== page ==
Is switching from plastic to paper really better for the environment?

At first thought the answer to this question seems obvious. We’ve all seem the images of turtles with plastic straws stuck up their noses and whales washed up on beaches with a stomach full of plastic. And these images are horrifying indeed, showing what happens when plastic ends up in the ocean. Paper will not have the same effect, it’ll break up in water and won’t be as toxic to animals, but that doesn’t necessarily mean it’ll save the planet.

The plastic / paper debate is complex

When debating the environmental impacts of paper or plastic bags and which is the better option, it will depend on who you ask, and which impacts you’re referring to. Are you talking about pollution, the carbon footprint or usage? Taking these factors into consideration, the impacts of paper versus plastic may surprise you.

Let’s start with pollution. There are massive plastic garbage patches in the ocean. Fish, snow and air contain microplastics. Plastic is everywhere and it’s choking the planet. Science has confirmed as much and as a result plastic has become the evil one. However, we need to consider why economies switched from paper to plastic in the first place. Back in the 70’s it was discovered that plastic bags and similar products could be made from manufacturing byproducts. They took less water and were cheaper to produce, were far more robust as a product, were lighter to transport and took up less space in landfill. It seemed like a good option at the time. But then again, I’m not sure the manufacturers considered how people would use plastic

And therein lies one of the biggest problems with plastic - it hasn’t been recycled and reused nearly as much as it could be. Hence the plastic pollution problem we sit with now. Most plastic packing up until now has been single use and is generated from virgin materials – very much the linear approach to manufacturing. When one considers the potential lifespan of most plastics, they could and should be recycled multiple times, yet at this point we’re lucky if they get recycled just once.  Usage has a major impact on the environmental effects.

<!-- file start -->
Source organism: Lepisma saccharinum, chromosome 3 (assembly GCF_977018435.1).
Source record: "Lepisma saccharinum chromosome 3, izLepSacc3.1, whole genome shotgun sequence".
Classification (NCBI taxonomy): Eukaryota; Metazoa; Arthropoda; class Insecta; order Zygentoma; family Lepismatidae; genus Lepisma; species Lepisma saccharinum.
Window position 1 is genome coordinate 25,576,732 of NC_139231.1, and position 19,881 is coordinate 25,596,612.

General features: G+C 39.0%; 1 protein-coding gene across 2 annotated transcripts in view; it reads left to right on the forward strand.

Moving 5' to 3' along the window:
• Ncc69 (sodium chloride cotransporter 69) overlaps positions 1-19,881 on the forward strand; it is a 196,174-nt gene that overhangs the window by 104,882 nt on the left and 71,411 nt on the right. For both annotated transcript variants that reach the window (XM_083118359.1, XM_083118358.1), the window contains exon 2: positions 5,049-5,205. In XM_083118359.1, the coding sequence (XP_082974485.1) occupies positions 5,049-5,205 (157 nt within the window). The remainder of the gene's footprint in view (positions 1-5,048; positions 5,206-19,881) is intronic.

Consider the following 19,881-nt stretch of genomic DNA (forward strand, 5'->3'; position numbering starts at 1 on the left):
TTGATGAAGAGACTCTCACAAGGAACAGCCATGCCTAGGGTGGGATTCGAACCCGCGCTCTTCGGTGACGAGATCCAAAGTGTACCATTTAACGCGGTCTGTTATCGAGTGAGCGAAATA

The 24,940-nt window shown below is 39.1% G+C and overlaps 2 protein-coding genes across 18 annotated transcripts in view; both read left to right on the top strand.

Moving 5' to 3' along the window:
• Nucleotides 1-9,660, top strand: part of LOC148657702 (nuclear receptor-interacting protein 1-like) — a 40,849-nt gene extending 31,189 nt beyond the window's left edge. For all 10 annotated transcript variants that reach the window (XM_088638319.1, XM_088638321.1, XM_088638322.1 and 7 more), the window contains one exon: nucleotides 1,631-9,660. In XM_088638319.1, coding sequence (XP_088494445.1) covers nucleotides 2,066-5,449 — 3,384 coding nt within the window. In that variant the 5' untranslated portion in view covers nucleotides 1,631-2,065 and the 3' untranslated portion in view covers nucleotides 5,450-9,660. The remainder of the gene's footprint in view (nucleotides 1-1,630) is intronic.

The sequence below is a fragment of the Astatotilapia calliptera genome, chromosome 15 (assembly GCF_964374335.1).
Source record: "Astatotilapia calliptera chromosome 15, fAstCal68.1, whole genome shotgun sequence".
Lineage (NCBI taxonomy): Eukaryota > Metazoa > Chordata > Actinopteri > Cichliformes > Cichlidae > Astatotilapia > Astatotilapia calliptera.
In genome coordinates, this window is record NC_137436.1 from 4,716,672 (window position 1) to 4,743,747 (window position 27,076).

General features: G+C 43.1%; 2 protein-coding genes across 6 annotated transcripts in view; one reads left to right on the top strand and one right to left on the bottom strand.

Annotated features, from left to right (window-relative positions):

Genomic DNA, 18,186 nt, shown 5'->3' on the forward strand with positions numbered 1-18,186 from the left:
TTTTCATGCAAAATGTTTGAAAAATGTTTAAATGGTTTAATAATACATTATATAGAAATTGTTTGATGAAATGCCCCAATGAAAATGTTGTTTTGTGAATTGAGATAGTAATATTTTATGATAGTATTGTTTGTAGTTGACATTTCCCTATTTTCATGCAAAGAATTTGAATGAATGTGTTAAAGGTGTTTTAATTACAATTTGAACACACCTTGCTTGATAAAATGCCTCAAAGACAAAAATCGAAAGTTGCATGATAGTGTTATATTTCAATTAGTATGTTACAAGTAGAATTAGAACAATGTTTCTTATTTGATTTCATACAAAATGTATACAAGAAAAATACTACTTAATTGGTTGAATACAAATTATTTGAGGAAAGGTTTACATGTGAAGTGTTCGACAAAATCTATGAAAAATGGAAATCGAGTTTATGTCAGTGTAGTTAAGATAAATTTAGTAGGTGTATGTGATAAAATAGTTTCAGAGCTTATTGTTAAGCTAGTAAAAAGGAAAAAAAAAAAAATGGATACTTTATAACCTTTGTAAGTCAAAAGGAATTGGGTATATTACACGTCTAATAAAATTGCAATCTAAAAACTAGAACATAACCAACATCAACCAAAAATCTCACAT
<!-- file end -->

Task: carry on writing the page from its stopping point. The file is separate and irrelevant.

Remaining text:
Yes things are changing, slowly, as people recycle more, and more companies start to embrace the circular economy and switch to using recycled materials, but there is still a long way to go until this has any real impact on the amount of plastic pollution that has already been generated. The question is: is plastic pollution reason enough to switch from plastic to paper, and is reverting back to paper really the best solution for the environment?

The paper trail

In terms of pollution, paper may not have the same effect on the environment and wildlife as plastic, but it’s not without adverse impacts. Paper is far more resource intensive to produce and has a much higher carbon footprint – mostly because of the lengthy process of converting trees to usable paper products. Because processing involves a number of chemical processes, if waste water is not properly treated it can contribute significantly to environmental pollution. This is of course assuming a linear model using virgin resources.

But what about recycled paper? While recycling rates for paper tend to be higher than plastic, it is bulky to transport, increasing waste tonnage, and uses a fair amount of water to process. Not as much as in virgin processing, for sure, but it’s not without its impacts. The other problem is contamination which comes primarily from food waste and diverts paper from recycling to disposal, adding to landfill tonnage.

Many supermarkets are starting to change their packaging, using materials that can be recycled or are manufactured from recycled materials. It’s certainly a step in the right direction. Even shopping bags whether paper or plastic are being made from recycled materials, closing the loop and reducing the amount of material sent to landfill.  Removing single use plastic bags has had a major impact and many supermarkets and retail outlets are now moving away from black plastic.a

Perhaps that’s the more important question to be asking. It’s not whether paper or plastic is better, but what is the best use of it, is it fit for purpose, and how many times can it be reused or reinvented? Every day people are coming up with creative solutions to recycle more and create new products from recycled materials. But it’s how we use those products in the long term that’s going to have the most environmental impact.